Such was the motto of Tyrell Corporation in the cult classic Blade Runner, directed by Ridley Scott back in 1982. In the below snip from Youtube (apologies for the quality), we hear the CEO of Tyrell Corp laying down the cold reality on Blade Runner and main character Rick Deckard, played by Harrison Ford. Blade Runners are a Special Police unit whose job it is the hunt down and “retire” Replicants who have, despite their built-in 4 year life span, escaped their duties and gone rogue. There are several revisions of Replicants, referred to by their Nexus designation. Racheal, as mentioned in the clip below and with whom Deckard develops a connection, was of the first of the newest release, the Nexus 9 – the first to be implanted with false memories and the ability to develop real emotions – this being done to make them more “stable”, thus increasing their usefulness, their predetermined life-span; and perhaps even procreate. How’s that for an ethical and existential head-spin ! And if that weren’t enough debate still comes and goes as to whether Deckard himself was a Replicant.
Well, while not quite in the same league as Tyrell Corp, I thought I’d have a crack at using an AI rig which has been doing the rounds with a lot of results, ranging from amusing, to nonsensical, to downright eerie. The module I’m referring to is “textgenrnn” by Max Woolf. Textgenrnn uses Googles TensorFlow and the open-source Keras deep-learning frameworks, both brought together and controlled by a Python library to create a back-propagation Neural Network to, from scratch, learn about a text corpus and from that produce new, novel lines of text.
One of the great things about textgenrnn is that it “keeps things simple” in terms of making some assumptions about hyper-parameters and just lets you choose some basic high-level directives such as number of epochs (self-refinement training iterations) and temperature (the degree of creativity for responses).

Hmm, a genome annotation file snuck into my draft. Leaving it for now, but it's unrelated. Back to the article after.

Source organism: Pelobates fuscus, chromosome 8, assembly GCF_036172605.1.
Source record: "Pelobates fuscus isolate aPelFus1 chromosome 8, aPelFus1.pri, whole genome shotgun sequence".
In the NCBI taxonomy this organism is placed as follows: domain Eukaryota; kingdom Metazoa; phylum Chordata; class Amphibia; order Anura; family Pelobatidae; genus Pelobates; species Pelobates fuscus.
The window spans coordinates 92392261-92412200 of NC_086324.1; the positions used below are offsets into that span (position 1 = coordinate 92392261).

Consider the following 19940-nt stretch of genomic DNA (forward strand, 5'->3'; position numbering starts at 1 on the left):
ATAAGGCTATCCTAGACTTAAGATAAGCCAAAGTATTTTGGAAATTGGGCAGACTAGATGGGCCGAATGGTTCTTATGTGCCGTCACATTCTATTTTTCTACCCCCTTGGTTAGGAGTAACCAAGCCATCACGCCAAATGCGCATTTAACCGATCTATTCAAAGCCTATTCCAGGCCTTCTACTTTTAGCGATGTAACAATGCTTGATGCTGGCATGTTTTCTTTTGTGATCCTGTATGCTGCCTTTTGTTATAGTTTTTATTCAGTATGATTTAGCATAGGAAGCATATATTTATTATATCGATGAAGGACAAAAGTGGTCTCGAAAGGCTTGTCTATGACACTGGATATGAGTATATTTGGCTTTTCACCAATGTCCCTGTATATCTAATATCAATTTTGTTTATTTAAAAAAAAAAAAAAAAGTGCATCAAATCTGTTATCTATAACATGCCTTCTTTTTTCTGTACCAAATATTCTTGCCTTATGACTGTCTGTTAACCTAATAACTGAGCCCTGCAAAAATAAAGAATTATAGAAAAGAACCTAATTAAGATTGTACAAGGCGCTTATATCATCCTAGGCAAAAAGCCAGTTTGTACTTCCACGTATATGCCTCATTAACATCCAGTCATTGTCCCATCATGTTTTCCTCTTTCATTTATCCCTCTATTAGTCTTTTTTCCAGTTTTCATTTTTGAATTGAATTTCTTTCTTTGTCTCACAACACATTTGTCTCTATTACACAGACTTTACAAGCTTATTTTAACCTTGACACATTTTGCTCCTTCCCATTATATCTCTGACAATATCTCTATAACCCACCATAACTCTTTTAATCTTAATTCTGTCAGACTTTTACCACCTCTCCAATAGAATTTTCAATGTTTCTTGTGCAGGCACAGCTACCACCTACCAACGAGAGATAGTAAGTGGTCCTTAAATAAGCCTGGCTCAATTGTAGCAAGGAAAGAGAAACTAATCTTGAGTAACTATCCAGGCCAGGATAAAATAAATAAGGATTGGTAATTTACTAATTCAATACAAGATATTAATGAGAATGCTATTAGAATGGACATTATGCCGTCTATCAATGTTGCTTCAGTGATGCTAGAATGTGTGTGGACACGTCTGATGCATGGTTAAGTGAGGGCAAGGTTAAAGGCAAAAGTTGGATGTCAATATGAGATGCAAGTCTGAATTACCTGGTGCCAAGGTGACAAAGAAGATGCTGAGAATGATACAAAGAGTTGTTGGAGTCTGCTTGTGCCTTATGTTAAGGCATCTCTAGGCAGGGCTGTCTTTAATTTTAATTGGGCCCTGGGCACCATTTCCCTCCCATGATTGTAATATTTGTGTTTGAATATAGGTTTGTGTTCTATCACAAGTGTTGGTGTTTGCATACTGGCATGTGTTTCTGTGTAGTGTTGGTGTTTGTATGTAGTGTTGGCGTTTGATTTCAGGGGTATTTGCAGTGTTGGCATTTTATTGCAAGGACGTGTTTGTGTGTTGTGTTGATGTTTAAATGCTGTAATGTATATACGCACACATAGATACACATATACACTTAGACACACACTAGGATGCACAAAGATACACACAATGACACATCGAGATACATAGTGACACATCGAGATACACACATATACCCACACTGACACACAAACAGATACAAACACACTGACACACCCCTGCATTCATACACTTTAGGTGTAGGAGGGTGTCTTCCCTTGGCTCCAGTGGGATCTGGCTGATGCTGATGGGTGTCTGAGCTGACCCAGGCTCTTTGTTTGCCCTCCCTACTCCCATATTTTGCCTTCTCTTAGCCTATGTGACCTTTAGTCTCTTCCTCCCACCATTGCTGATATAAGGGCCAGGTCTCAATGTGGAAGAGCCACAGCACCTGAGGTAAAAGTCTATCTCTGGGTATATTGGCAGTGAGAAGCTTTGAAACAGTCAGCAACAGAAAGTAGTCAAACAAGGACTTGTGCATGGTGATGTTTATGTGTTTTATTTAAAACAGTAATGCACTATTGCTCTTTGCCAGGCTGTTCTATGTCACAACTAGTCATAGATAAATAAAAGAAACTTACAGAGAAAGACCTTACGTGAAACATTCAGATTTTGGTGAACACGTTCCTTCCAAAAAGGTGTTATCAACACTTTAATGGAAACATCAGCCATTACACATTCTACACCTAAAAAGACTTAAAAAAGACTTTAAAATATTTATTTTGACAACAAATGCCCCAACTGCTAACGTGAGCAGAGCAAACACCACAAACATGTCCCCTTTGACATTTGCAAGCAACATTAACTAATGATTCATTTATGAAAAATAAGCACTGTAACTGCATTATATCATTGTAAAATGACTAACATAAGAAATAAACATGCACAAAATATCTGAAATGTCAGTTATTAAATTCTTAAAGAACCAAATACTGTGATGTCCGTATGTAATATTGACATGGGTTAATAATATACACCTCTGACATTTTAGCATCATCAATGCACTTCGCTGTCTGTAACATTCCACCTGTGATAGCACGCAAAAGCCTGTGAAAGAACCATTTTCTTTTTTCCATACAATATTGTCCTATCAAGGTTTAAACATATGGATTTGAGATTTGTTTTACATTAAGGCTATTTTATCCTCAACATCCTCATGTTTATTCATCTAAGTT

So inspired both by Deckard and one of my favourite sci-fi books “Neuromancer”, the full text of which is available for free online with the permission of the author, I thought I’d to try to create a network to write more like William Gibson than William Gibson. Magis Gibson Quam Gibson 🙂
I thought Neuromancer would be an interesting choice as not only was full text available online, but grammatically and thought-patternly, it’s the most difficult book I’ve ever read. It’s written in “stream of consciousness” style, fancy way of saying thoughts aren’t always connected and you can go for pages and pages without so much as a punctuation mark. I wondered about this for some time on-and-off and finally realised it was intentional – this was about the dystopian man-machine melded future where thoughts and actions are decoupled and happen quickly, concurrently, unknowable unless you know the algorithm and confusing if you weren’t the one who pre-empted them. Plus it starts with that line. “The sky above was the color of television, tuned to a dead channel.”. I mean wow, let’s go.
Out of interest here’s the word-cloud for Neuromancer:
Anyway, I tried it first on my home Macbook, then ramped things up and hired a really big, NVIDIA CUDA GPU-enabled AWS instance and smashed through about 500 epochs before pulling the plug and seeing what it had to say. The top ten results are below. Some of them won’t make sense if you aren’t familiar with the book, however you can almost sense the way that it’s tried to understand English, and not just that but English that even a Human would find difficult to assimilate.
Eat our Hosaka was watching a sh*t. You ever say you were a scard, and the boy’s right eye was talling snore and fine the border. Afteries. Maybe you got the matrix. The back hung here. Molly was her hand. "What is this some way." The small human story. "I have you." What do you get my goddam control ? Step on the console of consciousness. Drink, somehow, a dozen body. "Christ," Case said. "I hear your own this *ss horror," Case said, "I don’t have told him all". "Come on," she said, "a toxin construct." I don’t have a neural design left. "I don’t like this, that’s a week?" "No," the Flatline said, "She was quite conscious, Jane’s crumpled system". What do you get my goddam control ?
So there you have it – an empty, naive neural network trying to make sense and find patterns in what is linguistic chaos. I’m surprised it came up with anything at all !
I guess the next step is to try it on some “real proper legit-like” Literature. See how it goes on some other author, then maybe throw a whole bunch together and see what kind of style it verges toward or who knows, develops one unique to itself ?
Stay tuned 🙂
P.S. As promised – check out Part 2 which checks out Shakespeare and Hunter S. Thompson – here at “Magis Humanis (pt. 2)”